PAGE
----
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Extracellular Matrix Abnormalities in Cardiac Insulin Resistance as a Therapeutic Target of Chronic Heart Failure

Project Description

Description: Diabetes and chronic heart failure (CHF) often coexist such that each condition may affect the other in terms of causation and outcome. This bidirectional interrelationship between CHF and diabetes also extend to insulin resistance. Insulin resistance and associated reductions in cardiac insulin signalling is emerging as a major factor for the development of CHF. The pathogenesis of insulin resistance in CHF is not fully understood. A growing body of evidence suggests a link between extracellular matrix (ECM) remodelling and insulin resistance. Preliminary data from Dr Li Kang’s research show that cardiac insulin resistance may be associated with increased deposition of ECM components, such as collagen III and collagen IV. Importantly, reduction of the ECM components has the potential of improving insulin sensitivity in the heart of insulin resistant mouse models. This project aims to test the hypothesis that reduction of heart ECM protein could rescue cardiac insulin resistance, which has the potential of improving cardiac function. The ECM not only provides structural support for tissues, but are ligands for cell membrane receptors. It has previously been shown that ECM-receptor signalling and endothelial dysfunction are associated with the development of skeletal muscle insulin resistance. Therefore, it is also hypothesized that ECM-receptor signalling and endothelial dysfunction could also contribute to cardiac insulin resistance and CHF. In this research, we plan to utilize the high fat-fed insulin resistant mouse model in the combination of genetic and pharmacological approaches to modulate cardiac ECM and its receptors, to extensively characterize the ECM profile of the heart (such as collagen III, IV, hyaluronan, matrix metalloproteinases etc.). The relationship between ECM remodelling, ECM-receptor signalling, and endothelial dysfunction in the heart with cardiac insulin sensitivity will provide important and novel insights into the role of the ECM in cardiac insulin resistance and CHF and ECM may well become a target for therapy in diabetic cardiovascular disease. This research project takes an interdisciplinary approach, which will be facilitated by Dr Kang’s expertise in in vivo insulin resistance physiology and Professor Lang, a leading expert in cardiology and clinical pharmacology with an interest in pathophysiology of cardiac metabolic disease.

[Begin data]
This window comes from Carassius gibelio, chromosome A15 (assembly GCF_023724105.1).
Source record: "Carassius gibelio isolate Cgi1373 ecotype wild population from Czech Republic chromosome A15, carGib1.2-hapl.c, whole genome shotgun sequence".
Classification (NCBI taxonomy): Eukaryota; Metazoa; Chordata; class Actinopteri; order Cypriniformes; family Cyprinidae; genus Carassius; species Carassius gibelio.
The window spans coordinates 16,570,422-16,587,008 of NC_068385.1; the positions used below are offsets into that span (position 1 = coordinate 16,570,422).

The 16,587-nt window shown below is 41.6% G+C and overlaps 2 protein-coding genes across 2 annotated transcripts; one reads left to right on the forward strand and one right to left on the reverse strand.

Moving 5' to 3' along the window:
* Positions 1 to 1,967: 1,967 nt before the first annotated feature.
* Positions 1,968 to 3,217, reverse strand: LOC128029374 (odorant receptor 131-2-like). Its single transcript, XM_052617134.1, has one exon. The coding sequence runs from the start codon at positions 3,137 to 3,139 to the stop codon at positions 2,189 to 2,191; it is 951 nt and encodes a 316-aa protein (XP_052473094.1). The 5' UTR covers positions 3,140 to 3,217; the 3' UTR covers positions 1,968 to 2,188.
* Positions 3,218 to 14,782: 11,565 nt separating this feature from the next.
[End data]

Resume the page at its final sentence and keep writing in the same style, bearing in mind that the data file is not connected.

To apply please send a cover letter, curriculum vitae and two references to:

Funding Notes

Please note this is a self-funded PhD project

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